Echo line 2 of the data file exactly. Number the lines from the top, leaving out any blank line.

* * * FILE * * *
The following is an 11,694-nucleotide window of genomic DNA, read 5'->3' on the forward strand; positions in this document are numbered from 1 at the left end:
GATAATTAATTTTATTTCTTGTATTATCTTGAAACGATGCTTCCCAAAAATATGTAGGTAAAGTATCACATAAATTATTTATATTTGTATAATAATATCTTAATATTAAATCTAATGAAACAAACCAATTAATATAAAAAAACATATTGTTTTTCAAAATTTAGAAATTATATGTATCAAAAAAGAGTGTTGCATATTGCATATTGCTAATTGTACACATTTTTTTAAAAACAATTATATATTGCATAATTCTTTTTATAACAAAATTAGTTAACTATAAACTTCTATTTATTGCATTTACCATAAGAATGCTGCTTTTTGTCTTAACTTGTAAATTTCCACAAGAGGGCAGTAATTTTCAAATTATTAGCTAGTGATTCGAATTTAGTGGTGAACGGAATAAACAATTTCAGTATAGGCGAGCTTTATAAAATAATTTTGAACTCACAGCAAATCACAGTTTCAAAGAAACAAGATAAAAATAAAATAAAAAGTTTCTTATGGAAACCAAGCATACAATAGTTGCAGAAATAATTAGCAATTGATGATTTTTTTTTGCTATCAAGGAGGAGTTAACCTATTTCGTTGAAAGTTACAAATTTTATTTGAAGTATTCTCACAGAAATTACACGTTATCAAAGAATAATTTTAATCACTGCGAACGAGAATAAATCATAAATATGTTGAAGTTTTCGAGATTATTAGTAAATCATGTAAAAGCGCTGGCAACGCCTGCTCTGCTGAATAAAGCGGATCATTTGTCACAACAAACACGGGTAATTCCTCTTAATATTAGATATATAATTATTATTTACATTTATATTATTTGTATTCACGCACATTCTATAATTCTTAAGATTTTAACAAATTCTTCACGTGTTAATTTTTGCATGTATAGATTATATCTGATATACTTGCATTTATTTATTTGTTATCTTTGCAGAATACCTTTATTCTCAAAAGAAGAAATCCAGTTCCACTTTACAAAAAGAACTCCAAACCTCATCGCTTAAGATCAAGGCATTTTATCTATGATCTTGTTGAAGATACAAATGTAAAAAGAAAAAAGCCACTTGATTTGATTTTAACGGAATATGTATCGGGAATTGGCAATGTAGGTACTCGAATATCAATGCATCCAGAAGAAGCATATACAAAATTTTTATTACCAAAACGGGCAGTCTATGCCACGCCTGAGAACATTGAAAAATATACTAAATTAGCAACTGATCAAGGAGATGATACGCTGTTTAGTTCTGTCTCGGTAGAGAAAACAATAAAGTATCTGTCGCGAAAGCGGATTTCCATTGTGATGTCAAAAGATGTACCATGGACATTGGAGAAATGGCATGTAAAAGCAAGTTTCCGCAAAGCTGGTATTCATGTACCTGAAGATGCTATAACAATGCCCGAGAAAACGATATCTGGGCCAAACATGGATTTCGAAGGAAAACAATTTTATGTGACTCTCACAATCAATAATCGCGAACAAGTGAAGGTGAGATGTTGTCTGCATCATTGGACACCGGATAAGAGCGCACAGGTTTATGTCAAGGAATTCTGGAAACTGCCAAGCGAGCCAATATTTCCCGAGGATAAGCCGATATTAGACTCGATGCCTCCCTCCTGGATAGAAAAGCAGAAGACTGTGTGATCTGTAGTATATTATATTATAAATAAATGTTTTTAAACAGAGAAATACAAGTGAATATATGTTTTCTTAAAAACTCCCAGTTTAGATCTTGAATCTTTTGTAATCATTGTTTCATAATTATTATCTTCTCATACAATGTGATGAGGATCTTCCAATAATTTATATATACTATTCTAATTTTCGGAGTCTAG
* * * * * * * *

GATAATTAATTTTATTTCTTGTATTATCTTGAAACGATGCTTCCCAAAAATATGTAGGTAAAGTATCACATAAATTATTTATATTTGTATAATAATATCTTAATATTAAATCTAATGAAACAAACCAATTAATATAAAAAAACATATTGTTTTTCAAAATTTAGAAATTATATGTATCAAAAAAGAGTGTTGCATATTGCATATTGCTAATTGTACACATTTTTTTAAAAACAATTATATATTGCATAATTCTTTTTATAACAAAATTAGTTAACTATAAACTTCTATTTATTGCATTTACCATAAGAATGCTGCTTTTTGTCTTAACTTGTAAATTTCCACAAGAGGGCAGTAATTTTCAAATTATTAGCTAGTGATTCGAATTTAGTGGTGAACGGAATAAACAATTTCAGTATAGGCGAGCTTTATAAAATAATTTTGAACTCACAGCAAATCACAGTTTCAAAGAAACAAGATAAAAATAAAATAAAAAGTTTCTTATGGAAACCAAGCATACAATAGTTGCAGAAATAATTAGCAATTGATGATTTTTTTTTGCTATCAAGGAGGAGTTAACCTATTTCGTTGAAAGTTACAAATTTTATTTGAAGTATTCTCACAGAAATTACACGTTATCAAAGAATAATTTTAATCACTGCGAACGAGAATAAATCATAAATATGTTGAAGTTTTCGAGATTATTAGTAAATCATGTAAAAGCGCTGGCAACGCCTGCTCTGCTGAATAAAGCGGATCATTTGTCACAACAAACACGGGTAATTCCTCTTAATATTAGATATATAATTATTATTTACATTTATATTATTTGTATTCACGCACATTCTATAATTCTTAAGATTTTAACAAATTCTTCACGTGTTAATTTTTGCATGTATAGATTATATCTGATATACTTGCATTTATTTATTTGTTATCTTTGCAGAATACCTTTATTCTCAAAAGAAGAAATCCAGTTCCACTTTACAAAAAGAACTCCAAACCTCATCGCTTAAGATCAAGGCATTTTATCTATGATCTTGTTGAAGATACAAATGTAAAAAGAAAAAAGCCACTTGATTTGATTTTAACGGAATATGTATCGGGAATTGGCAATGTAGGTACTCGAATATCAATGCATCCAGAAGAAGCATATACAAAATTTTTATTACCAAAACGGGCAGTCTATGCCACGCCTGAGAACATTGAAAAATATACTAAATTAGCAACTGATCAAGGAGATGATACGCTGTTTAGTTCTGTCTCGGTAGAGAAAACAATAAAGTATCTGTCGCGAAAGCGGATTTCCATTGTGATGTCAAAAGATGTACCATGGACATTGGAGAAATGGCATGTAAAAGCAAGTTTCCGCAAAGCTGGTATTCATGTACCTGAAGATGCTATAACAATGCCCGAGAAAACGATATCTGGGCCAAACATGGATTTCGAAGGAAAACAATTTTATGTGACTCTCACAATCAATAATCGCGAACAAGTGAAGGTGAGATGTTGTCTGCATCATTGGACACCGGATAAGAGCGCACAGGTTTATGTCAAGGAATTCTGGAAACTGCCAAGCGAGCCAATATTTCCCGAGGATAAGCCGATATTAGACTCGATGCCTCCCTCCTGGATAGAAAAGCAGAAGACTGTGTGATCTGTAGTATATTATATTATAAATAAATGTTTTTAAACAGAGAAATACAAGTGAATATATGTTTTCTTAAAAACTCCCAGTTTAGATCTTGAATCTTTTGTAATCATTGTTTCATAATTATTATCTTCTCATACAATGTGATGAGGATCTTCCAATAATTTATATATACTATTCTAATTTTCGGAGTCTAG